What you drink is just as important as what you eat when it comes to your heart health.
Many adults struggle to consume enough fluids daily. A study using NHANES data found older adults on average consume about four, 8-ounce glasses (32 fluid ounces) of water daily. The Institute of Medicine recommends approximately 91 ounces daily for women and 125 ounces daily for men. Exact fluid needs vary between individuals. Keep in mind these values, 91 and 125 ounces, account for ALL fluid intake throughout the day, not water alone. Fluid needs increase with exercise and hot climates.
Water is the most essential nutrient
Water is needed for every cell in the human body to function properly. The body is comprised of 50% to 75% water. Water regulates body temperature, cushions and protects our joints and organs, aids in digestion, forms the basis of blood, and is contained in lean muscle, fat, and bone.
The body cannot store water. You need to replenish water constantly to make up for losses from the skin, urine, feces, and lungs.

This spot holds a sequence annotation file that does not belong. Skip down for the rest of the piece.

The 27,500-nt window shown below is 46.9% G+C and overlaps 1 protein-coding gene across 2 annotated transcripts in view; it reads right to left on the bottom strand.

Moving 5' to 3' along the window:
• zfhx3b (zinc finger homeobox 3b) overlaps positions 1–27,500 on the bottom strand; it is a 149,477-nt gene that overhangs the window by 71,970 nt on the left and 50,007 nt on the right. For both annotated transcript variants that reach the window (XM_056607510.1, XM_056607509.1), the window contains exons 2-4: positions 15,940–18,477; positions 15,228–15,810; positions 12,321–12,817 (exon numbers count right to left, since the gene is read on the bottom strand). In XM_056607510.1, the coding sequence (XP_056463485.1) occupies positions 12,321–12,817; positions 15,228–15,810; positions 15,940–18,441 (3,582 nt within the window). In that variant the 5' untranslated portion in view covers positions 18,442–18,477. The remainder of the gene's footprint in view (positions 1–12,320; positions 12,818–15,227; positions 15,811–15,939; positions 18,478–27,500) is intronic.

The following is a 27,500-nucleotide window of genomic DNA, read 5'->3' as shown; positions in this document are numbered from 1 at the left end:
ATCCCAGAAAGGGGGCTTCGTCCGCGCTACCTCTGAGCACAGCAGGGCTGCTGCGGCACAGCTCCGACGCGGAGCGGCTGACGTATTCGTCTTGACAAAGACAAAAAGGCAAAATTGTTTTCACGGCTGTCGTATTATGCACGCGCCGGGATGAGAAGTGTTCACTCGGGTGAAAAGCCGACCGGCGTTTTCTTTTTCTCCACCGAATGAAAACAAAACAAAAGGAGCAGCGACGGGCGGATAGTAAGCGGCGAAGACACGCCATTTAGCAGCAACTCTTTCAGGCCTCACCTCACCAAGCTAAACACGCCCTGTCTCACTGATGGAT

Dehydration is a serious concern, especially in the heart of summer. Mild symptoms of dehydration may include tiredness, dizziness, headache, and decreased urine/sweat. Severe complications of dehydration include seizures, kidney failure, brain swelling, and even death.
While all fluids can prevent dehydration, focus on increasing water intake to optimize health.
Keep in mind alcoholic and caffeinated beverages, such as coffee, tea, and cola, are not ideal for promoting hydration.
5 Tips to Increase Your Water Intake
- Keep a pitcher of water in your refrigerator so a cold drink is readily accessible.
- Add fresh lemons, limes, or cucumber to water for natural flavor.
- Dilute fruit juice to increase water intake.
- Select calorie-free flavored water.
- Keep a bottle of water with you at all times. Sip frequently throughout the day.
Do not think being physically active means you need to consume a sports drink to replenish electrolytes. That is only a concern if you are working out intensely for more than one hour. Keep water handy to replenish fluid loss while working out.
Many individuals consume 20% of their total daily energy intake from beverages. Did you know half of all children and adults drink a minimum of one sugar-sweetened beverage every day?
You can reduce your calorie intake by 50,000 calories per year if you replace a single 12-ounce, 140-calorie can of sugar-sweetened beverage with water every day for one year.
Opting to drink a glass or bottle of water in place of a bottle of soda is a positive step towards improving your diet and reducing disease risk.
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